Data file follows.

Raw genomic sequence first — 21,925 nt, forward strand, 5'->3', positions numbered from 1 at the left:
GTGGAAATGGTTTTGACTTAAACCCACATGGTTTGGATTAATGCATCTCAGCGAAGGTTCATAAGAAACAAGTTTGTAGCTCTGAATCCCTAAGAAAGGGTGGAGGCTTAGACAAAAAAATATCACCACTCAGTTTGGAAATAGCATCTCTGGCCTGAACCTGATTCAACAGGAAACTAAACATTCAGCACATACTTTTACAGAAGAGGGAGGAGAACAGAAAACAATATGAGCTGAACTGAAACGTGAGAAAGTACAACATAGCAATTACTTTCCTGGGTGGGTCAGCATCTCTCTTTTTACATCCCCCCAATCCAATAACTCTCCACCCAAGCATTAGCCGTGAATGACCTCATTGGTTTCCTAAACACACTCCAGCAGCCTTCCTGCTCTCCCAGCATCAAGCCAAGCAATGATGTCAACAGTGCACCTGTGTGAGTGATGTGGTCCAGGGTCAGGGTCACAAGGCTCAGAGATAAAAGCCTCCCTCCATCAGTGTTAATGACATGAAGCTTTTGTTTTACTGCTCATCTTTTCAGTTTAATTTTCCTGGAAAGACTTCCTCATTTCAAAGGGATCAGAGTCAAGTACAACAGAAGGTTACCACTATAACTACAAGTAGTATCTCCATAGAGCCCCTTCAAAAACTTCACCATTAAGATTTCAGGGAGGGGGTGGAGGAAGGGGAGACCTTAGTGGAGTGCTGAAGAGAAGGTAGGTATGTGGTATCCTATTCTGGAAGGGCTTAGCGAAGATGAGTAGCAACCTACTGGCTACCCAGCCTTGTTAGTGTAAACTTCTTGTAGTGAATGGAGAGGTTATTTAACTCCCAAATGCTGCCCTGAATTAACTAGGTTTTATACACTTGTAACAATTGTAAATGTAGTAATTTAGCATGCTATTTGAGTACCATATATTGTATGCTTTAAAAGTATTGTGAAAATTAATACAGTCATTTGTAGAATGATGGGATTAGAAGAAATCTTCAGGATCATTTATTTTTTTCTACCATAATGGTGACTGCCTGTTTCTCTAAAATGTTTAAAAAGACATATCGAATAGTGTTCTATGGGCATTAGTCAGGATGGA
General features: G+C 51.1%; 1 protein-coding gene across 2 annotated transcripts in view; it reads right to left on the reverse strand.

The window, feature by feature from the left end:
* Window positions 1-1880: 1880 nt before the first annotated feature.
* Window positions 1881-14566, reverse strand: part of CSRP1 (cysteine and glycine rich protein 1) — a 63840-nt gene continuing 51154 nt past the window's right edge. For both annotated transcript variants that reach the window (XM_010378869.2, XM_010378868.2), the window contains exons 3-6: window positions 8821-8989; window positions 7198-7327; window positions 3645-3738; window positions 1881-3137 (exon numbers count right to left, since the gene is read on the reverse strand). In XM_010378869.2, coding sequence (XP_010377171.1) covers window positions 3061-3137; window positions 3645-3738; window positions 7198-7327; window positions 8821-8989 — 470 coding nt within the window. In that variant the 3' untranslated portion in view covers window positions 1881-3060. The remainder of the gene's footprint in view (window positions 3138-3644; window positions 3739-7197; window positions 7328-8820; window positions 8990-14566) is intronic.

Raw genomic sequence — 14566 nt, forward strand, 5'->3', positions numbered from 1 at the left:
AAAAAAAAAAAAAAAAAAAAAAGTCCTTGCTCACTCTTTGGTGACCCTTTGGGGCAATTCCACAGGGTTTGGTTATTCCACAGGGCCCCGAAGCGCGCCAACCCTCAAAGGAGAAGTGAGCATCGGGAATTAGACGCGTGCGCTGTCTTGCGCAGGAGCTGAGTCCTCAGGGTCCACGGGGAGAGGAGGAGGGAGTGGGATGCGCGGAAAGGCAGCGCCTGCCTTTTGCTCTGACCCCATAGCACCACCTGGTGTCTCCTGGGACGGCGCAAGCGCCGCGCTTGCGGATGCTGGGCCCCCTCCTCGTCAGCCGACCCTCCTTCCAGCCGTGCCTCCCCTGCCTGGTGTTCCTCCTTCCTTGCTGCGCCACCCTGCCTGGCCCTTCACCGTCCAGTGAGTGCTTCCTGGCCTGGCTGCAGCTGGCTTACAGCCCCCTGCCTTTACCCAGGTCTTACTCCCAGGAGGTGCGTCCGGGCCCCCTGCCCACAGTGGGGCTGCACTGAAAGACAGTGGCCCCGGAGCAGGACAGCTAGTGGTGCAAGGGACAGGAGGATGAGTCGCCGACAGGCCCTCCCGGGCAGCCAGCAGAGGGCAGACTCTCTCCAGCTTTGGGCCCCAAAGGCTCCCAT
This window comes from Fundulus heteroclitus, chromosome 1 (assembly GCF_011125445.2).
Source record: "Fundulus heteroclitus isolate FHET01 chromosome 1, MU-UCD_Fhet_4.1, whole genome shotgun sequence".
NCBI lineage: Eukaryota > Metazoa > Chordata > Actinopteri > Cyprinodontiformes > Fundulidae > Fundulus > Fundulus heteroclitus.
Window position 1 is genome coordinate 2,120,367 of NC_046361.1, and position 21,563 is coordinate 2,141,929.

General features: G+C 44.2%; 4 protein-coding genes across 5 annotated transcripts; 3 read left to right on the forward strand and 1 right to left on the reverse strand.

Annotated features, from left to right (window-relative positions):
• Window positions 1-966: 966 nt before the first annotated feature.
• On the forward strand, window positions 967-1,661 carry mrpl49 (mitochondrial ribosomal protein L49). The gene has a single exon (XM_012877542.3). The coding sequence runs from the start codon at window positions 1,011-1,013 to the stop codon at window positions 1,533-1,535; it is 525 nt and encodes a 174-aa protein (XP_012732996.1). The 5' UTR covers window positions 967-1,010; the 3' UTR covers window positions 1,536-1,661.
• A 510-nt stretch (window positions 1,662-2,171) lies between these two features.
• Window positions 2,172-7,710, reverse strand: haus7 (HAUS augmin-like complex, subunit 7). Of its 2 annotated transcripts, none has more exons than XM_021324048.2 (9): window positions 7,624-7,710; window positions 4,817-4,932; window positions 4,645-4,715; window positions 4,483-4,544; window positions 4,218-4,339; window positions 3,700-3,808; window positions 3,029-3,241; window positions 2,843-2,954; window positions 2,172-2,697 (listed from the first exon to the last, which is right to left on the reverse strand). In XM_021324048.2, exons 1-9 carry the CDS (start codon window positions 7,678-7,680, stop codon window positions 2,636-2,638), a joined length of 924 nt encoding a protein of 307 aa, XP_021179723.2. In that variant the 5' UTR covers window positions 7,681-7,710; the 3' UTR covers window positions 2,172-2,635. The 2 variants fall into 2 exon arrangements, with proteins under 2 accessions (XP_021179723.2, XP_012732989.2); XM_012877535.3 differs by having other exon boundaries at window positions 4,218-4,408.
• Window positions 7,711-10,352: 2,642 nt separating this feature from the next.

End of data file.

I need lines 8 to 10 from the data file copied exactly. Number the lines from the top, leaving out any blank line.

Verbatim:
AAAAAAAAAAAAAAAAAAAAAAGTCCTTGCTCACTCTTTGGTGACCCTTTGGGGCAATTCCACAGGGTTTGGTTATTCCACAGGGCCCCGAAGCGCGCCAACCCTCAAAGGAGAAGTGAGCATCGGGAATTAGACGCGTGCGCTGTCTTGCGCAGGAGCTGAGTCCTCAGGGTCCACGGGGAGAGGAGGAGGGAGTGGGATGCGCGGAAAGGCAGCGCCTGCCTTTTGCTCTGACCCCATAGCACCACCTGGTGTCTCCTGGGACGGCGCAAGCGCCGCGCTTGCGGATGCTGGGCCCCCTCCTCGTCAGCCGACCCTCCTTCCAGCCGTGCCTCCCCTGCCTGGTGTTCCTCCTTCCTTGCTGCGCCACCCTGCCTGGCCCTTCACCGTCCAGTGAGTGCTTCCTGGCCTGGCTGCAGCTGGCTTACAGCCCCCTGCCTTTACCCAGGTCTTACTCCCAGGAGGTGCGTCCGGGCCCCCTGCCCACAGTGGGGCTGCACTGAAAGACAGTGGCCCCGGAGCAGGACAGCTAGTGGTGCAAGGGACAGGAGGATGAGTCGCCGACAGGCCCTCCCGGGCAGCCAGCAGAGGGCAGACTCTCTCCAGCTTTGGGCCCCAAAGGCTCCCAT
This window comes from Fundulus heteroclitus, chromosome 1 (assembly GCF_011125445.2).
Source record: "Fundulus heteroclitus isolate FHET01 chromosome 1, MU-UCD_Fhet_4.1, whole genome shotgun sequence".